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POETRY: A Magazine of Verse 


A scholar, 
Weary of erecting the fragile towers of words, 
Went on a pilgrimage to Asama-Yama ; 
And seeing the force of the fire 
Spouting from this mighty mountain, 
Hurled himself into its crater 
And perished. 


The paper carp, 
At the end of its long bamboo pole, 
Takes the wind into its mouth 
And emits it at its tail. 
So is man, 
Forever swallowing the wind. 


A wise man, 
Watching the stars pass across the sky, 
Remarked : 
In the upper air the fireflies move more slowly. 


At Matsue 
There was a Camellia Tree of great beauty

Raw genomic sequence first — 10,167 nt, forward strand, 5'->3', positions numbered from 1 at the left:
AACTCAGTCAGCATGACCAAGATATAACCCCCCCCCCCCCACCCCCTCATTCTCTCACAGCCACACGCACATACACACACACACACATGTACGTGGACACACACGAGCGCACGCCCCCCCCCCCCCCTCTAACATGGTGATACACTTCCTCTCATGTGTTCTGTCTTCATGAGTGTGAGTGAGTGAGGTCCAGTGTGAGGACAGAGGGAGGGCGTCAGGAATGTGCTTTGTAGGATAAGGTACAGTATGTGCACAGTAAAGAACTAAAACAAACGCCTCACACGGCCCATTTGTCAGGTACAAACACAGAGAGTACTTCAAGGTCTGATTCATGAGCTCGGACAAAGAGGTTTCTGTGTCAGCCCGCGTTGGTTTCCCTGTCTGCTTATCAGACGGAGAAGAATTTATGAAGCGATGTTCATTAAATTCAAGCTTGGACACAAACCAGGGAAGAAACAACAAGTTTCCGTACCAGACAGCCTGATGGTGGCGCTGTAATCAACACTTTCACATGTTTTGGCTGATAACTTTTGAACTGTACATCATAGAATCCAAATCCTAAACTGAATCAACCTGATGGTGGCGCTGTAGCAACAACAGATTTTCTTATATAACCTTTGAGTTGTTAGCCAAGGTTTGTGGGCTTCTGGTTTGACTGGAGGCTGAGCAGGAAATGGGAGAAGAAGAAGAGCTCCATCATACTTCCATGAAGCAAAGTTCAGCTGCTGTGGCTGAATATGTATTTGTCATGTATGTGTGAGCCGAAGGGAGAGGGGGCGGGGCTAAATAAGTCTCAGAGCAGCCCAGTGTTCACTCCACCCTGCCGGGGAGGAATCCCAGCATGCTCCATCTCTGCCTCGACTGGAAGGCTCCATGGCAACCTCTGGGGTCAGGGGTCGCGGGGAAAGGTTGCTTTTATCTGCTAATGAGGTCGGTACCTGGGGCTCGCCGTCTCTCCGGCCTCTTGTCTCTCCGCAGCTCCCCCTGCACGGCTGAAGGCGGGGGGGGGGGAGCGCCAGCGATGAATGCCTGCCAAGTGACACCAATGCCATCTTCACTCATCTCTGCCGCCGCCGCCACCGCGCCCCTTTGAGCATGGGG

The Camellia Tree of Matsue 

Whose blossoms were white as honey wax 

Splashed and streaked with the pink of fair coral. 

At night 

When the moon rose in the sky, 

The Camellia Tree would leave its place 

By the gateway, 

And wander up and down the garden, 

Trailing its roots behind it 

Like a train of rustling silk. 

The people in the house, 

Hearing the scrape of them upon the gravel, 

Looked out into the garden 

And saw the tree, 

With its flowers erect and peering, 

Pressed against the shojii. 

Many nights the tree walked about the garden, 

Until the women and children 

Became frightened, 

And the Master of the house 

Ordered that the tree be cut down. 

But when the gardener brought his axe 

And struck at the trunk of the tree, 

There spouted forth a stream of dark blood ; 

And when the stump was torn up, 

The hole quivered like an open wound. 

Amy Lowell